With market saturation and the recession it’s getting far more difficult to make a new festival work these days without major backing. One such venture that has found a successful niche is Indietracks, which has the unique selling point of combining indiepop with heritage trains. Based at the Midland Railway Centre in Derbyshire, with stages on an actual steam train and in a rebuilt Victorian church, it’s also quickly garnered a reputation that draws in a friendly clintele and top bands in their specific, chiefly young DIY field – the Wedding Present and Los Campesinos! headlined last year.
This year’s third event is the biggest yet, partly due to a link-up with Elefant Records, the highly regarded Barcelona based label celebrating its twentieth anniversary in 2009 by curating the main stage. They’re bringing headliners Teenage Fanclub, Camera Obscura and Au Revoir Simone; also on the bill are the likes of Emmy The Great, the Frank And Walters, Ballboy’s Gordon McIntyre, Wake The President, BMX Bandits, Lucky Soul, Cats On Fire, MJ Hibbett, Rose Elinor Dougall, The School and The Manhattan Love Suicides. As a preview of one of the festival season’s most unique propositions, TLOBF asked some questions of festival organiser Stuart Mackay.
How did Indietracks come into being? Why the location?
I restore old trains for a living, and I’d been on a contract at the Midland Railway for quite a while when I started to get interested in indiepop. I was travelling a lot to gigs and shows, and thought why not have them come here for a change? So I set up a little show with three bands and DJs and it was a tremendous success, I’d not envisaged the way everyone would take to the old trains.
What were your ambitions for the festival, and how has reality compared?
I never started out having ambitions about a festival, it was just something that happened. For the second show I thought we’d have to make it more worthwhile for the people that had travelled so far, so I started planning an all-dayer, but then thought, we’re setting this place up for one day, we may as well leave it set up for another day. But if there were any ambitions about what I was doing it was just to see happy smiling faces, people enjoying themselves, and that’s been achieved.
How much of a challenge is it to turn the Railway Centre into a festival-ready location?
It’s not too bad, as unlike many festivals that set up in empty fields we’re based on an existing tourist site with facilities. The first year there was a mad rush to finish the building work on the loco shed where the main stage was, the concrete floor has barely set by the time we started building a stage in there! And as the festival grows each year we’re gradually expanding with it, and the staff there are getting used to what we were trying to do.
How do you approach artist booking?
Headliners are always tough to get, there’s a limited amount that we could get away within the indiepop remit, and that number is reduced further as we’re so small we don’t have the funding booking agents expect when they hear the words ‘festival’. As for the rest, I prioritise initially on any foreign bands that have asked, as I feel I might not always be able to have them back. I get inundated with requests to play and I do listen to them all, and it’s probably the hardest part trying to pick from them for the remaining slots. There’s so many great indiepop bands out there I hate not having them all play.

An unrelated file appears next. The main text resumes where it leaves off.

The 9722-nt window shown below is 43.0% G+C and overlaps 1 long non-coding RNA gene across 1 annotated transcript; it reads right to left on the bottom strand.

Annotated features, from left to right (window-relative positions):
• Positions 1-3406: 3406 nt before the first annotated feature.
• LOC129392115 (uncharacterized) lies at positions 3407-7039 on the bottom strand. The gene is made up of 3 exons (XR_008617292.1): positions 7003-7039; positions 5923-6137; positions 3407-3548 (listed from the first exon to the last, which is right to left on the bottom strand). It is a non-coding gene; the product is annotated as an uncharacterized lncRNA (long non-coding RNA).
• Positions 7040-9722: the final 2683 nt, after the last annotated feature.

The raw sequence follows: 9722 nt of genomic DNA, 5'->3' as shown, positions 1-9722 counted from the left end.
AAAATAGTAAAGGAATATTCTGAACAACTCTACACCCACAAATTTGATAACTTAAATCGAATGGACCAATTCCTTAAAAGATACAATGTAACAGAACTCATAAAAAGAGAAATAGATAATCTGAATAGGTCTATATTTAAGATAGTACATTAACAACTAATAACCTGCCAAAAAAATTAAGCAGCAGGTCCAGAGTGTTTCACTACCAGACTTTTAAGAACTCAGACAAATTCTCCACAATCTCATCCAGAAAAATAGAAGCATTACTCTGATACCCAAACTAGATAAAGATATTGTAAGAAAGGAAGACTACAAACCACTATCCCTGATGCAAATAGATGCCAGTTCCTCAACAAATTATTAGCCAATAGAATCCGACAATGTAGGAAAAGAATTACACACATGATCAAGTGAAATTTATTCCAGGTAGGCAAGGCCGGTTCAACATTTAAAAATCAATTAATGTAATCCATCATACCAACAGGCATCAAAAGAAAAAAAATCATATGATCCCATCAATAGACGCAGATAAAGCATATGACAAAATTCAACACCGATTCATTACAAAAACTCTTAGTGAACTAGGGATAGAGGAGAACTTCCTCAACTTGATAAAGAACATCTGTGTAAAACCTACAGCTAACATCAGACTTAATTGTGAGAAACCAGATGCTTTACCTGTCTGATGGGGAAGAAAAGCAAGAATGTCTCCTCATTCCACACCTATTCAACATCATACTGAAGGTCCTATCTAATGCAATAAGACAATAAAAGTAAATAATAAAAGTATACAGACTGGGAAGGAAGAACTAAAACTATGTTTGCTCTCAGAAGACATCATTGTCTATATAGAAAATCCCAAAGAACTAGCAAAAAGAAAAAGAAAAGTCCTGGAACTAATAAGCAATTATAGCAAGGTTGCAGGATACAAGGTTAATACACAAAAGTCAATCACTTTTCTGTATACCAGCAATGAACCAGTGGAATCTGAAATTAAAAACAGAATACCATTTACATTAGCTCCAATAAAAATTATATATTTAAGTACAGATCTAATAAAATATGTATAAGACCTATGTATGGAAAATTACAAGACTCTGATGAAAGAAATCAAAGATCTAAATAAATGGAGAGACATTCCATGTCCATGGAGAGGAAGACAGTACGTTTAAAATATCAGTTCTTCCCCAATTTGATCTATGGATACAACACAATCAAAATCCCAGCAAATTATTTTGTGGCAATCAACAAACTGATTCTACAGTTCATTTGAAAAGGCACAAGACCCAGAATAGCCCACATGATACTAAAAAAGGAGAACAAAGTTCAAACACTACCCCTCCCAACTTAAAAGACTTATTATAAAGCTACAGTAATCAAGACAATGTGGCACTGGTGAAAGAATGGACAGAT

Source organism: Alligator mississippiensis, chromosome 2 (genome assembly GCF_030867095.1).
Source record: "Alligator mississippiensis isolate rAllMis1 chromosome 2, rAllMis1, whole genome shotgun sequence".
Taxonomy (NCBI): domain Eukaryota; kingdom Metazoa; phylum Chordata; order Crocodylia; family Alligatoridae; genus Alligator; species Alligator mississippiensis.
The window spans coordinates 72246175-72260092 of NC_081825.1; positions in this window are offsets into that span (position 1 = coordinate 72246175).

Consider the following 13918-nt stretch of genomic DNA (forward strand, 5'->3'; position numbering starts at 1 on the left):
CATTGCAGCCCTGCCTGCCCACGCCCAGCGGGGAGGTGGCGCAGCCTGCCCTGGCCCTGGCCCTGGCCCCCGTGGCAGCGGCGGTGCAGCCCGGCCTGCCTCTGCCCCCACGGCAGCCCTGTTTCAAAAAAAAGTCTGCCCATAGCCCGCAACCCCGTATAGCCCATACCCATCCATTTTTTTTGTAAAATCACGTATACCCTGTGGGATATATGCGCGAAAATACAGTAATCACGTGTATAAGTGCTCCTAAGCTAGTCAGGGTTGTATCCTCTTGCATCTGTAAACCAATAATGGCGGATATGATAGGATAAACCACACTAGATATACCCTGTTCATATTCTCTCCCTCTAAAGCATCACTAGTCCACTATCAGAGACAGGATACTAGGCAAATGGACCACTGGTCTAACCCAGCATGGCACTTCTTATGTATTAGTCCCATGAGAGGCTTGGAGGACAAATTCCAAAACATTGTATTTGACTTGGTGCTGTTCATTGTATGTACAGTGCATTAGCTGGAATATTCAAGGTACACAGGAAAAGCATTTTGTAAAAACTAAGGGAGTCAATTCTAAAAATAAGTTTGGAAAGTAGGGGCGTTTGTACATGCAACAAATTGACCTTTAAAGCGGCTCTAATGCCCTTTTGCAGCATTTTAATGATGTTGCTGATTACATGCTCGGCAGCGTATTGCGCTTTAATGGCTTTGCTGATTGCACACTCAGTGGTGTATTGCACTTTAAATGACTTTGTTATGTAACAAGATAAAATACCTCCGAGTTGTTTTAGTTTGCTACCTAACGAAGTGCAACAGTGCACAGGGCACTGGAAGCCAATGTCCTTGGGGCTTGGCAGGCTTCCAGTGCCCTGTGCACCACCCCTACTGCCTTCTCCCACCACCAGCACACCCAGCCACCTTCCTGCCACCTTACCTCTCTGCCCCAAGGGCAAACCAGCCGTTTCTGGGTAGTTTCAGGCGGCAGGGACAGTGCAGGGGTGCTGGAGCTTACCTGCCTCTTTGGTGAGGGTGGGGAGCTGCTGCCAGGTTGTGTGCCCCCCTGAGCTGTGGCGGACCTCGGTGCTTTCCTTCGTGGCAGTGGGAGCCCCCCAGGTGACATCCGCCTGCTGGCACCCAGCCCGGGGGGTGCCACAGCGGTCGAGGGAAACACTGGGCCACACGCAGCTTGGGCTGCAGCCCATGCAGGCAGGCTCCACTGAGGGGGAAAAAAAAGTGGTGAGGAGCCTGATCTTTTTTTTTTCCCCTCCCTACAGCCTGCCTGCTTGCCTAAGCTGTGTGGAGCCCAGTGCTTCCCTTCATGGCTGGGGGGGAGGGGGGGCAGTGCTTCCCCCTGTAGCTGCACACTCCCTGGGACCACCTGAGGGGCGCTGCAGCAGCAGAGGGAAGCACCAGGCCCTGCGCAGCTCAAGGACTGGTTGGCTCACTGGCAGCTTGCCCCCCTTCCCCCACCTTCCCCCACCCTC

How did the Elefant link-up come about?
It was simply from a suggestion on the Anorak forum, I approached them and they liked the idea. Being their anniversary helped, it was the ideal time. And I like how they’re bringing loads of bands that I wouldn’t have normally considered.
Do you buy into the talk at the moment of a Pains Of Being Pure At Heart-spearheaded full-on C86 revival?
I’m so glad that they’re doing really well! I hope that the music press look beyond them into the rest of the scene and give it more exposure.
Who are you most looking forward to this year?
I rarely get a chance to see any acts! Although I’ll probably be “unavailable” when Pocketbooks, The Smittens and One Happy Island are on, and a big list of others if I can manage. But I wouldn’t book any of the acts unless I was excited about seeing them all.
Who would you recommend among the lesser known artists?
Again, they’re all there for a reason! I’ve probably listened to Kevin McGrother‘s album the most. But not all have albums!
Having been involved with San Francisco Popfest, is there a transatlantic difference in perception?
American indiepop tends to be more rockier, less twee. I’m getting used to it!
Who would you most like to play that hasn’t already or can’t due to being defunct?
There may be a band or two that have split up I would do anything for to get them to play. Bands seem to get back together, so fingers crossed!
Do you have any other favourite British festivals?
I don’t go to any. I’ve went to Leeds, V and T in the Park once years ago, but don’t make a point of going. I’m probably too old now…
Indietracks Indiepop Festival takes place on 24th to 26th July at the Swanwick junction of the Midland Railway Centre, Butterley, Derbyshire. For tickets and further information, visit the Indietracks website.